I was watching an episode of DigitalRev when I heard photographer Dan Chung claim that photojournalism is a dying profession. I thought that this was a strange thing for a photojournalist to say about his job.
After I got my camera, I started to understand the opinion better. The more I thought about it, the more I asked the question, “is photography dying?”
There are two themes that make me feel this way: the rise of video and the death of print.
Here Come the GIFs
The increasing popularity of videos doesn’t challenge photography on face level, but if you look closer into modern tools and publishing platforms, you’ll see that the two are necessarily intertwined. Shooting photos had seen a boom thanks to awesome cellphone cameras that could easily take great pictures. But these cellphones now take equally good video, with current generation cameras shooting 4K video as standard. This means that the next time someone takes out a camera with the idea of taking a photo of a baby or pet, they may think, “Why don’t I shoot a video instead?”
And where do you upload the media you’ve taken? Facebook is pushing video. GIFs are simpler to make. Broadband and data plans can increasingly accommodate larger file sizes. Sites like Vine and YouTube make more and more people famous on a daily basis, and there’s less competition for views than the mass of photos online. It’s inevitable that the amateur medium shifts towards video production.
Death of a Medium
Still, there are plenty of platforms for pros to take pictures and publish, and we can aspire to that. But for how long will this be true? The death of print has shifted major publications online. And online, ads tend to be popups and videos. Also with high quality photos coming from citizen journalists, there’s less and less reason to pay a photographer to shoot on location. Former Magnum photography associate Neil Burgess was quite clear when he said, “I believe we owe it to our children to tell them that the profession of ‘photojournalist’ no longer exists. ”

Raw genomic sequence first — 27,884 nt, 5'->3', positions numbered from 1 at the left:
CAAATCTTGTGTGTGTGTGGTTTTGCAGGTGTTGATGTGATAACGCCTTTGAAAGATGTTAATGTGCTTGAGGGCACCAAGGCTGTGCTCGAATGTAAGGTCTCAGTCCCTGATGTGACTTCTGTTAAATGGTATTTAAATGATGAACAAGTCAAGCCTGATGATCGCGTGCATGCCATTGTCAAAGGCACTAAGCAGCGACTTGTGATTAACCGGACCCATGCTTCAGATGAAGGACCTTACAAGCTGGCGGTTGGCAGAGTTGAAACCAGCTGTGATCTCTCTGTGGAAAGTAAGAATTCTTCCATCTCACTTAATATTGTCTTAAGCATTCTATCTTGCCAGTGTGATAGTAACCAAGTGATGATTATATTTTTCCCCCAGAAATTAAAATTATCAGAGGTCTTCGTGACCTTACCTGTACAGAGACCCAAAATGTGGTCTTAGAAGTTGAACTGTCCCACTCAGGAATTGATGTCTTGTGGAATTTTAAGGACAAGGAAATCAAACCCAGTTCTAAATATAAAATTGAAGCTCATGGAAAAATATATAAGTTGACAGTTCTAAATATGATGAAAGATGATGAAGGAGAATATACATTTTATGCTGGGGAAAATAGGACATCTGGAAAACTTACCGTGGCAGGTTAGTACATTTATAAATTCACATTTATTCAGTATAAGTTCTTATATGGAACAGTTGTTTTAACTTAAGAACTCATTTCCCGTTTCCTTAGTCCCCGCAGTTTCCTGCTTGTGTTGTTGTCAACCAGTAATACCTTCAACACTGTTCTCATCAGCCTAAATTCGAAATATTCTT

Even fashion photographers or product photographers are not impervious, as digital screens get cheaper and cheaper to make, pushing the industries to embrace video.
So Should I Quit?
For now, the art is still alive. People buy photo-books. People will pay large sums for artsy paintings, and museums still have photo exhibits.
Photojournalism may end for publications, but blogs and local papers are still around. The methods of distribution have changed, but you can make money by catering to hobbyists and spanning multiple platforms.
But the truth is that the answer to the question, “is photography dying,” is yes. I see a future of short video ads, lots of social media GIFs, and news events covered by video-drones. I see art moving into virtual and sensory worlds, leaving behind simple two dimensional frames – except to mock our simple ancestors.
There is something about this that makes me want to preserve what is left. A photograph captures moments of interest from a unique perspective that can achieve a universal understanding. And while these frames are not exclusive to the realm of photos, the simpler the method used to capture an emotion, the more universal it can be.